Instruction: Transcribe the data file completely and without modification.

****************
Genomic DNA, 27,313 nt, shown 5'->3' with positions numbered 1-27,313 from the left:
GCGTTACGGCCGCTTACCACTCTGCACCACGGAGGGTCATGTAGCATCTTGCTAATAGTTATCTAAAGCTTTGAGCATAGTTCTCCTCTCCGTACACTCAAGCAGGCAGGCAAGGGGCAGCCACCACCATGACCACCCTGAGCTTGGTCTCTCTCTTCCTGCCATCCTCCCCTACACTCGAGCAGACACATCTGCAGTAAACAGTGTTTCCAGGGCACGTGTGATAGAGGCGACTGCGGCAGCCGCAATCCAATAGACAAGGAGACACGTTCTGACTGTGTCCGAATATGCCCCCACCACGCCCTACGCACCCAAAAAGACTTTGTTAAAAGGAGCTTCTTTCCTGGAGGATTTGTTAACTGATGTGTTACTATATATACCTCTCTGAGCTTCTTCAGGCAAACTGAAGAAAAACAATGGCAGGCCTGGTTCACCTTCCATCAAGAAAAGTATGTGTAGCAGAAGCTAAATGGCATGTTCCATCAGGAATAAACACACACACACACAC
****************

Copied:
Genomic DNA, 27,313 nt, shown 5'->3' with positions numbered 1-27,313 from the left:
GCGTTACGGCCGCTTACCACTCTGCACCACGGAGGGTCATGTAGCATCTTGCTAATAGTTATCTAAAGCTTTGAGCATAGTTCTCCTCTCCGTACACTCAAGCAGGCAGGCAAGGGGCAGCCACCACCATGACCACCCTGAGCTTGGTCTCTCTCTTCCTGCCATCCTCCCCTACACTCGAGCAGACACATCTGCAGTAAACAGTGTTTCCAGGGCACGTGTGATAGAGGCGACTGCGGCAGCCGCAATCCAATAGACAAGGAGACACGTTCTGACTGTGTCCGAATATGCCCCCACCACGCCCTACGCACCCAAAAAGACTTTGTTAAAAGGAGCTTCTTTCCTGGAGGATTTGTTAACTGATGTGTTACTATATATACCTCTCTGAGCTTCTTCAGGCAAACTGAAGAAAAACAATGGCAGGCCTGGTTCACCTTCCATCAAGAAAAGTATGTGTAGCAGAAGCTAAATGGCATGTTCCATCAGGAATAAACACACACACACACAC